This Bee Buzzes for Blueberries

This metallic beauty is one of an estimated 4,000 bees native to the U.S., hundreds of which haven’t been scientifically named yet.

A head-on view of a native species of bee called Osmia atriventris, known for pollinating blueberry flowers. Credit: USGS Bee Inventory and Monitoring Lab/CC BY 2.0

Around this time of year, bees like the one pictured above are busy buzzing around blueberry fields in the Eastern United States, from northern Michigan to North Carolina. The portrait is just one in a growing digital catalog that scientists are putting together to help researchers identify native bee species—of which there are an estimated 4,000—that they find out in the field. Call it a “who’s who” of the native bee world.

Physical collections of native bee specimens are disappearing fast from universities and museums whose budgets don’t have room for cabinets of insect specimens anymore, according to Sam Droege, a scientist at the U.S. Geological Survey’s Bee Inventory and Monitoring Lab in Laurel, Maryland. The USGS’s bee album helps fill the void to an extent. “We’re providing other scientists with very high resolution pictures they can drill into and [use to] look at the surface sculpturing and surface hairs and all the minutiae that goes into identifying bee species,” he says.

A lateral view of Osmia atriventris. Credit: target="_blank">USGS Bee Inventory and Monitoring Lab/CC BY 2.0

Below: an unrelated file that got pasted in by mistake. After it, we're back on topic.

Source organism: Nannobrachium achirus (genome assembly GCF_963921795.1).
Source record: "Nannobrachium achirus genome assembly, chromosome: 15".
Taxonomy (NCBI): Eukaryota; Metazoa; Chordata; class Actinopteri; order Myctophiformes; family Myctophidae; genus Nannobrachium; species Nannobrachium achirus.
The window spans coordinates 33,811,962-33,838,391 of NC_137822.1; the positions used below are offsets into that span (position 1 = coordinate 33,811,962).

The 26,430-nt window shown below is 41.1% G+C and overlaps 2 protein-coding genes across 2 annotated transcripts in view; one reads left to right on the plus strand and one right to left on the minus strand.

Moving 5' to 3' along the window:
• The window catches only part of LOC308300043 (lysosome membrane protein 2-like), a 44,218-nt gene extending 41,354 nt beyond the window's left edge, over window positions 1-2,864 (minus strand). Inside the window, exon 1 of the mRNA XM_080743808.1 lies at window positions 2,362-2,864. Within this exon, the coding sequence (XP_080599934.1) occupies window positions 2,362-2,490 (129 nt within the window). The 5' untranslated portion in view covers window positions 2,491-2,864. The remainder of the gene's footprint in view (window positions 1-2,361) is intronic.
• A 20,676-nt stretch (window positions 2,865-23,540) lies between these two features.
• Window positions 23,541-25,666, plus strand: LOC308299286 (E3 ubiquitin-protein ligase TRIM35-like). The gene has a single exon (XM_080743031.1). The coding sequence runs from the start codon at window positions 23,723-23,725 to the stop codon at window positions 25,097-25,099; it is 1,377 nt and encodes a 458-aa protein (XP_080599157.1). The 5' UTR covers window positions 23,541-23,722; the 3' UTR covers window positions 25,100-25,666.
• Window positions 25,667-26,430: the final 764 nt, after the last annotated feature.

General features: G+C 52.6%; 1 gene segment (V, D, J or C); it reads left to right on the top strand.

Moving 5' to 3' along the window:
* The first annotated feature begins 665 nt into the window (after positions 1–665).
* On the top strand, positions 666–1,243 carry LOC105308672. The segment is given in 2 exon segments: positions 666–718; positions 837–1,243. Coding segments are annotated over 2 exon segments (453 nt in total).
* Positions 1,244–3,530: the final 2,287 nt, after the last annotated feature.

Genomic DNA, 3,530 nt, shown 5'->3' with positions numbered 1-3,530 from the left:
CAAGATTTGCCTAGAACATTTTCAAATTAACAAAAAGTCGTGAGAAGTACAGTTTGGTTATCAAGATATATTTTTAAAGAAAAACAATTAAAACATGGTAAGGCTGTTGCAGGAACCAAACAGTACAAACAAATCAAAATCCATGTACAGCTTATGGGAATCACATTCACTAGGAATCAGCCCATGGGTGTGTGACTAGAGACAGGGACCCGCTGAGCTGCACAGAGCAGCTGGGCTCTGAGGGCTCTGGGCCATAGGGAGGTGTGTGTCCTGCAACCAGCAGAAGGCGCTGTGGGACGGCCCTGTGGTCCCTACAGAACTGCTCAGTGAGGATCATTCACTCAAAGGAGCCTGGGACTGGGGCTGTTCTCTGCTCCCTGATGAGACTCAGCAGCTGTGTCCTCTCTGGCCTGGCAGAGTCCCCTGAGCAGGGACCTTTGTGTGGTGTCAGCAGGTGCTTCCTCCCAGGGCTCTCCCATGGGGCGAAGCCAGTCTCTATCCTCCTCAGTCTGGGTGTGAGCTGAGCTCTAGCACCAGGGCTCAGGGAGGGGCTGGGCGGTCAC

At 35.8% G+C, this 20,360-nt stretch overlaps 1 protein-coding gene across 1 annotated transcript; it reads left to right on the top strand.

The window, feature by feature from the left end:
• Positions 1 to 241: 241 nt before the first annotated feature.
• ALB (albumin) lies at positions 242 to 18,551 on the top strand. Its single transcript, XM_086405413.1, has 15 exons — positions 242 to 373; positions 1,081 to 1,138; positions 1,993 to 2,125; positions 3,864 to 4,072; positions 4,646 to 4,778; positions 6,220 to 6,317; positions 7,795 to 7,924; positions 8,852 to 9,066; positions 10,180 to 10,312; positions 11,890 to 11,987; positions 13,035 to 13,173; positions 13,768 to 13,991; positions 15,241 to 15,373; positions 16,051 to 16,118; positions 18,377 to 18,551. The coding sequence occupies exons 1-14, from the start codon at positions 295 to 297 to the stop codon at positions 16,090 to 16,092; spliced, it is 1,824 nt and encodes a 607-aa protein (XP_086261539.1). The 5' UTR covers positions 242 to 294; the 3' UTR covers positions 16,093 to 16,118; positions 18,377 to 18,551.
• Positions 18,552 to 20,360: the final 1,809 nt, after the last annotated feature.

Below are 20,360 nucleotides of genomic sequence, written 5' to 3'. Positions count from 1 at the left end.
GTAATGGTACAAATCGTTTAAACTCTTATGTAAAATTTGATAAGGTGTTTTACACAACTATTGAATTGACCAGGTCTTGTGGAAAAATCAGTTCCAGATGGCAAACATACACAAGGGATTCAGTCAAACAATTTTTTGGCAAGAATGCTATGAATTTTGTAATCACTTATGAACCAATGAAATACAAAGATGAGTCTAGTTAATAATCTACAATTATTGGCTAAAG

A lateral view of Osmia atriventris. Credit: target=”_blank”>USGS Bee Inventory and Monitoring Lab/CC BY 2.0

Unlike honeybees found in the U.S.—which originally came from Europe and pollinate a wide variety of plants—most native bees have evolved to fill a specific ecological niche, pollinating flowers from a particular plant species or family, says Droege. For instance, the species in the photo above (Osmia atriventris, sometimes referred to as the Maine blueberry bee) is much better at pollinating blueberry and tomato plants than honeybees are, according to Droege.

Blueberry flowers store pollen behind pores on their anthers that open when the bee provides something like a secret password. “[The insects] have to sing a certain song in order for the flower to let the pollen down,” he says, “Osmia atriventris, they know the song,” which they perform by buzzing at a particular frequency in a process called sonication. The buzz vibrations cause the pollen to shake loose. Once the treasure is exposed, the bees carry it underneath their abdomen.

Early on, the bee photos in the USGS catalog took on an artistic dimension. “We realized we liked looking at these a lot, and other people liked looking at them too,” says Droege—the images have been reprinted on everything from posters to album covers. “Nature, which has no particular reason to conform to our sense of what art is, creates these kinds of wonderful artworks.”

To see more photographs of native bees, check out the Bee Inventory and Monitoring Lab’s flickr page.

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About Andrew P. Han

Andrew is a New York-based freelance writer. He was Science Friday’s intern during fall 2013.

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